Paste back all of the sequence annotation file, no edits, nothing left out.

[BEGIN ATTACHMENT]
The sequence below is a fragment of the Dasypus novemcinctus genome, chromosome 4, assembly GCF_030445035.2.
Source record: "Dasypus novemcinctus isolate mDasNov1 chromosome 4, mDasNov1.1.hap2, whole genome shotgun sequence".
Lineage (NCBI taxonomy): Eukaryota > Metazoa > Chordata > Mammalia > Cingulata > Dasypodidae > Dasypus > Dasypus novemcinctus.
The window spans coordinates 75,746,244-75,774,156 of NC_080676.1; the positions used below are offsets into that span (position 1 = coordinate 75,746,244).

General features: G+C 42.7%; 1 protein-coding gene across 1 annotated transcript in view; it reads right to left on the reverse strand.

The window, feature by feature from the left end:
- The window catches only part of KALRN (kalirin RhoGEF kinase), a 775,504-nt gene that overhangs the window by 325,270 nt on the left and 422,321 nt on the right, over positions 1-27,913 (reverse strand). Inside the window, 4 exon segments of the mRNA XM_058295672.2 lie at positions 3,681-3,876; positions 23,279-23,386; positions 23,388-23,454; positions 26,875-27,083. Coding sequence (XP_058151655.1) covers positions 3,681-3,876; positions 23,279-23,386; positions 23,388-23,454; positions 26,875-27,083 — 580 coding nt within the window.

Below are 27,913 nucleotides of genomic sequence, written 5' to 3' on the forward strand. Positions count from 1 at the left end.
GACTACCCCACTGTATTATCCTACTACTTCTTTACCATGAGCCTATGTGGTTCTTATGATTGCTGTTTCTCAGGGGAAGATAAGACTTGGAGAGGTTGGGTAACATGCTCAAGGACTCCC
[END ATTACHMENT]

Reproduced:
The sequence below is a fragment of the Dasypus novemcinctus genome, chromosome 4, assembly GCF_030445035.2.
Source record: "Dasypus novemcinctus isolate mDasNov1 chromosome 4, mDasNov1.1.hap2, whole genome shotgun sequence".
Lineage (NCBI taxonomy): Eukaryota > Metazoa > Chordata > Mammalia > Cingulata > Dasypodidae > Dasypus > Dasypus novemcinctus.
The window spans coordinates 75,746,244-75,774,156 of NC_080676.1; the positions used below are offsets into that span (position 1 = coordinate 75,746,244).

General features: G+C 42.7%; 1 protein-coding gene across 1 annotated transcript in view; it reads right to left on the reverse strand.

The window, feature by feature from the left end:
- The window catches only part of KALRN (kalirin RhoGEF kinase), a 775,504-nt gene that overhangs the window by 325,270 nt on the left and 422,321 nt on the right, over positions 1-27,913 (reverse strand). Inside the window, 4 exon segments of the mRNA XM_058295672.2 lie at positions 3,681-3,876; positions 23,279-23,386; positions 23,388-23,454; positions 26,875-27,083. Coding sequence (XP_058151655.1) covers positions 3,681-3,876; positions 23,279-23,386; positions 23,388-23,454; positions 26,875-27,083 — 580 coding nt within the window.

Below are 27,913 nucleotides of genomic sequence, written 5' to 3' on the forward strand. Positions count from 1 at the left end.
GACTACCCCACTGTATTATCCTACTACTTCTTTACCATGAGCCTATGTGGTTCTTATGATTGCTGTTTCTCAGGGGAAGATAAGACTTGGAGAGGTTGGGTAACATGCTCAAGGACTCCC